“If you are going to slide into a company’s DMs and sell yourself into a role, I’d advise you to spend a bit of time honing your pitch. It needs to be very concise, original, and grab the intention of the person on the other end of the DM,” Navarra cautions. “And remember, won’t be a recruiter or HR staff. They will be a social media manager or similar, so think about how to appeal to them to spark the response you want and get your foot in the door.”
Although it takes courage to reach out, the “DM application” might be more common than you think, according to Hannah Morgan, founder of Career Sherpa. In her work as a job search and career search specialist, Morgan says she has seen job seekers use DMs and create qualification videos and accomplishment presentations in job application efforts. While these self-marketing materials are risky in the sense that there’s a chance they may never be seen, she says that “you also never know what will happen unless you try.”
Morgan adds that social media platforms are a great public forum to use to catch employers’ attention and get noticed. Job seekers should first understand the needs of the company they are targeting, then create their pitch to highlight how they could help the company succeed and overcome challenges.
“Only about 20% of jobs are filled through online job boards. This means that job seekers should diversify their strategies to include as many as possible,” Morgan, author of The Infographic Resume and co-author of Social Networking for Business Success, explains. “If they think about their search as a marketing campaign, they can use social media marketing strategies. Companies are on social media.”
For example, Paul Yacoubian, founder of copy.ai, recently took to Twitter to seek out his company’s first hire. How was he fielding job applications? Through DMs, or what he refers to as his “personal customer relationship management system.”
I am looking for someone to help us build, run and scale growth at https://t.co/3MbLWEzu88.
This will be our first hire.
If you need a job description, this is not for you.
If you are interested, I want you to pitch me in my DMs.
If you know someone, tag them below.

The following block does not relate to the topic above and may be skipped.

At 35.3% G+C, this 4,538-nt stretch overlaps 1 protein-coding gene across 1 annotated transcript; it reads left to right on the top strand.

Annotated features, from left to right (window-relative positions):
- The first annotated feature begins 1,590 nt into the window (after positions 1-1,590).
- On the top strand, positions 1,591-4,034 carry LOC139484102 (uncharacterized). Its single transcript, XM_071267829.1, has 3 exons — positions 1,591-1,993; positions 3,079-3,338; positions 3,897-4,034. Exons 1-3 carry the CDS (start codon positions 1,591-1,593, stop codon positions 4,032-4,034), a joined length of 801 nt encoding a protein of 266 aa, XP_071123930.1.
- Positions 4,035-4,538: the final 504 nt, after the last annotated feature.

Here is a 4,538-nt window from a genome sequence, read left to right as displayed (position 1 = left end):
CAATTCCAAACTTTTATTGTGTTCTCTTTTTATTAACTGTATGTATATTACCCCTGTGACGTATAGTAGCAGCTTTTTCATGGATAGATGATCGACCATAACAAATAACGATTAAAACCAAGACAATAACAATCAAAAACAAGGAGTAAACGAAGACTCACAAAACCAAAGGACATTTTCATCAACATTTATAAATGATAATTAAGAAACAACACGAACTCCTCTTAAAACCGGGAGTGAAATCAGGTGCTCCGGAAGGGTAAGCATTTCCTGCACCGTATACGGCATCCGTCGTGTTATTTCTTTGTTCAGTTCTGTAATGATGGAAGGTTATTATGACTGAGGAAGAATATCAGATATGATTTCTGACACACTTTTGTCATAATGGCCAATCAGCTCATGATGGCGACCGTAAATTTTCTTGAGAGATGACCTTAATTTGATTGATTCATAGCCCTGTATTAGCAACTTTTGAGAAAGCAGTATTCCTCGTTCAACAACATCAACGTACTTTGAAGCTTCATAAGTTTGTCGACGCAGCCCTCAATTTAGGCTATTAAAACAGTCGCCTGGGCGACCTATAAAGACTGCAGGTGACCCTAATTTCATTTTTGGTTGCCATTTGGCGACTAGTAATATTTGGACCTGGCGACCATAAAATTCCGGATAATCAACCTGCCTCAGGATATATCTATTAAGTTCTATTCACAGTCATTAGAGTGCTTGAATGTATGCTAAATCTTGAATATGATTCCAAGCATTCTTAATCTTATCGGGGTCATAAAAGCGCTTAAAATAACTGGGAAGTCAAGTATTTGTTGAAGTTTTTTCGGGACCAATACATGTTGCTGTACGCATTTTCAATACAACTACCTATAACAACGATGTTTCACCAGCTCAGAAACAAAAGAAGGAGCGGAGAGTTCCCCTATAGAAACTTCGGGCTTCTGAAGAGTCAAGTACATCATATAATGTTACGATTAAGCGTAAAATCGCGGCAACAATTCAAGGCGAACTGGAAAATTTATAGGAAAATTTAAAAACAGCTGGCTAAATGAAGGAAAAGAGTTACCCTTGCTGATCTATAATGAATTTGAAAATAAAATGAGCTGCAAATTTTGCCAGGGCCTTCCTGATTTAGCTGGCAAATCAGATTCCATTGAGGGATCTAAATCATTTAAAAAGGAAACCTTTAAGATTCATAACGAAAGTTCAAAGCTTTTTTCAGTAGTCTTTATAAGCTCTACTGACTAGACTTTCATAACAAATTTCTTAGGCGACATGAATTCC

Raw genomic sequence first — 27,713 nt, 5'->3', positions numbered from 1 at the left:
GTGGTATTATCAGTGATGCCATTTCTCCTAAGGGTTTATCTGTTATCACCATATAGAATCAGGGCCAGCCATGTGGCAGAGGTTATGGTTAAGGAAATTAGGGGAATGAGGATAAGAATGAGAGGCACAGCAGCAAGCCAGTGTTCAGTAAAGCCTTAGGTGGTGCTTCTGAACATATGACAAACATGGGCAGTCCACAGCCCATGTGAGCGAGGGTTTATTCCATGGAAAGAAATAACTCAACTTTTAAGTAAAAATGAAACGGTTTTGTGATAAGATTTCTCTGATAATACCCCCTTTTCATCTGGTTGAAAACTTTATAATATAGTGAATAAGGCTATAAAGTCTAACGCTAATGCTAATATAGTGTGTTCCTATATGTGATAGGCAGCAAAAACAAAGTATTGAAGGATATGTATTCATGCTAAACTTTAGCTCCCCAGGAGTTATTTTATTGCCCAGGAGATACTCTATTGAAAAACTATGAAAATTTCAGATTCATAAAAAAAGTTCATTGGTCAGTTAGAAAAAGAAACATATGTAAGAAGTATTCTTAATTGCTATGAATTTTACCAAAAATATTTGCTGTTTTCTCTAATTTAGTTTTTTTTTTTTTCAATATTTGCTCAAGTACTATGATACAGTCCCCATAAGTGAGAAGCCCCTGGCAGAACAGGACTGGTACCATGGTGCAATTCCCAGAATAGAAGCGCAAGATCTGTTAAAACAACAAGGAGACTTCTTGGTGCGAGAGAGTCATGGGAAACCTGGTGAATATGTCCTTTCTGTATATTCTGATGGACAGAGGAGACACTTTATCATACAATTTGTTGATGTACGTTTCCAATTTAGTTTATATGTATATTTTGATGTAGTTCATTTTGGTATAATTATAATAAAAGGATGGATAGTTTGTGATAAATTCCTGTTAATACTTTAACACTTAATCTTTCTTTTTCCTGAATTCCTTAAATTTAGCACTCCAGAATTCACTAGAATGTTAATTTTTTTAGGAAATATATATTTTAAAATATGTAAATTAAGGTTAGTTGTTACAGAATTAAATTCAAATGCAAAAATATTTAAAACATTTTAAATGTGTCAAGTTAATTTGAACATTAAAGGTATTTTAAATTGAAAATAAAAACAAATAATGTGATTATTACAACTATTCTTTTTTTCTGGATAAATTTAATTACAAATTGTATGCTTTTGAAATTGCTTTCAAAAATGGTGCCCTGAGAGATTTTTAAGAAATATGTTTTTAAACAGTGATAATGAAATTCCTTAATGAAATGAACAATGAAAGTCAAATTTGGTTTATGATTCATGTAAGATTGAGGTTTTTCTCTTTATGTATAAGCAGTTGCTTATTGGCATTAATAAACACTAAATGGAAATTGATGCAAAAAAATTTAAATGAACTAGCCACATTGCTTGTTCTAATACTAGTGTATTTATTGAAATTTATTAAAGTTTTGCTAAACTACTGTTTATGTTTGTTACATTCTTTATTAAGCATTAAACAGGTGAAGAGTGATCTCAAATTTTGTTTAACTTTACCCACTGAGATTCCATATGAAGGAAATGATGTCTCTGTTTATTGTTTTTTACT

— Paul Yacoubian (@PaulYacoubian) January 15, 2021
“DM‘ing an executive at a company you want to work at and showing them the passion you have for the company’s mission can give you a really high chance of success for getting an interview and landing a job at the company,” Yacoubian says. “You can add value by identifying some high-value project that the company isn’t doing yet, and just do it for them and show them the results too. DMs are the biggest value creation feature of any social network in my opinion, and Twitter’s is the best.”
Based on social media recruiting statistics, Morgan recommends engaging in career outreach on platforms such as LinkedIn, Facebook, Instagram, YouTube, TikTok and Snapchat, in addition to Twitter. She noted that smaller companies often have less structure and hiring hurdles, so they may be more responsive to a creative approach. Any hiring manager who respects innovation or out-of-the-box thinking may also be receptive.
“The best time to reach out to a company is before a job is available. Pitch yourself as a solution to the company and show how they need you on their team. Leaders are always on the lookout for their next great hire,” Morgan advises. “Aim high and be a risk-taker.”
Images: 13_Phunkod / Shutterstock.com; mattnavarra, PaulYacoubian / Twitter; Hannah Morgan / LinkedIn
Truth be told, (which is what I thought #tbt stood for back when Instagram first became a thing) I did not fully understand this revived obsession with tie-dye. Like overalls, I kind of thought tie-dye was a thing of the 90s that should have stayed there, especially since my only experience with it was in 2004 at a summer camp literally I tried to escape from. However, upon doing some research for the purpose of this article, I’ve found a few tie-dye pieces I would definitely wear and I can happily admit that I no longer hate the trend. In fact, I want all of the pieces I found and maybe thanks to unemployment money, I can get them!